Ryan: Do you suppose certain inverted canister stoves may perform better at subzero temps than others? In other words, is it possible to test different inverted canister stoves in subzero conditions before we relegate the champ to the white gas stove?
I guess I ask this question out of recent experience I had in Colorado during their record breaking season cold. While camped in the Indian Peaks Wilderness at somewhere in the range of -10 to -15 degrees F, we ran a Primus Spider Express and a Kovea Spider inverted side by side. While I own both stoves and they perform very similarly in above zero conditions (experience, not tests), they clearly did not perform equally in subzero temps. The Primus acted like it was sitting in my kitchen at home, able to melt Kryptonite while the Kovea flame quality diminished rapidly. I did swap canisters between the two stoves, if someone were to wonder.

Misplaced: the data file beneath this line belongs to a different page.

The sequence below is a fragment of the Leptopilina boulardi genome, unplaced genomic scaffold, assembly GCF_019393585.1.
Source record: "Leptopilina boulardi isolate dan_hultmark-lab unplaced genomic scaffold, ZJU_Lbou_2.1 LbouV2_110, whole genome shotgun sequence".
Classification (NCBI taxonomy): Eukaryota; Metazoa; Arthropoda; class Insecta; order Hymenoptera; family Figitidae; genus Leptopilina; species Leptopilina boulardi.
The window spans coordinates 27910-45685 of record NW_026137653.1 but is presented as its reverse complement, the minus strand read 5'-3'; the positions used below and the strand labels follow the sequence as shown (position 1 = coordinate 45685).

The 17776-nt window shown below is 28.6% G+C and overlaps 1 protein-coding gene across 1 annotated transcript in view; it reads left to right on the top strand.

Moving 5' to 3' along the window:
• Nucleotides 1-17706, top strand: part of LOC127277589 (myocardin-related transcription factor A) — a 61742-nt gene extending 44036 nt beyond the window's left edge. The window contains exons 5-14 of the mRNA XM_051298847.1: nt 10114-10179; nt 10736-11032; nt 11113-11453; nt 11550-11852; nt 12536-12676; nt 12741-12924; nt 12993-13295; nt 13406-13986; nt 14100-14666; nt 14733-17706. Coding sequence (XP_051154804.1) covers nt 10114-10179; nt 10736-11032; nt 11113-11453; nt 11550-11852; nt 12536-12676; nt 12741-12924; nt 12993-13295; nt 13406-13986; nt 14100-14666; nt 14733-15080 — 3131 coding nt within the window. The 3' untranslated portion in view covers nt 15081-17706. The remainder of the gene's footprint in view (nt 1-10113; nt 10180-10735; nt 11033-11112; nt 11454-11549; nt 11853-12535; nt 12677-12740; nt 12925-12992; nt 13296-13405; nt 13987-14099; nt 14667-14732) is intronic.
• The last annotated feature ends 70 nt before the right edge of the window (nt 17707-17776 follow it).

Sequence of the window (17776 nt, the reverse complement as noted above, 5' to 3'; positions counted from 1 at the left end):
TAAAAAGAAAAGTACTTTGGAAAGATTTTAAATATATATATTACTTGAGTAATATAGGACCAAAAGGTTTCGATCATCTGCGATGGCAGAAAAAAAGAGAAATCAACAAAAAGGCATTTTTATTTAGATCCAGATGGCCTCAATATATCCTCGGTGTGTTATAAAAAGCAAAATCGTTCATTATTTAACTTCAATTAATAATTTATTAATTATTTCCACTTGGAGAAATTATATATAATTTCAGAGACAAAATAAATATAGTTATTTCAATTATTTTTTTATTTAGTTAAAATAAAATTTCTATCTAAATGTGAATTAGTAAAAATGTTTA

I fully realize there could be other factors at play here, such as stove malfunction (but the Kovea did run fine once returned home to more rational temps) and other issues I may not be aware of. I also realize you science guys may take my lunch and shovel me some bologna, but oh well, I guess if a guy sees a UFO, then he is a believer.
I appreciate your work on this subject and enjoyed the read.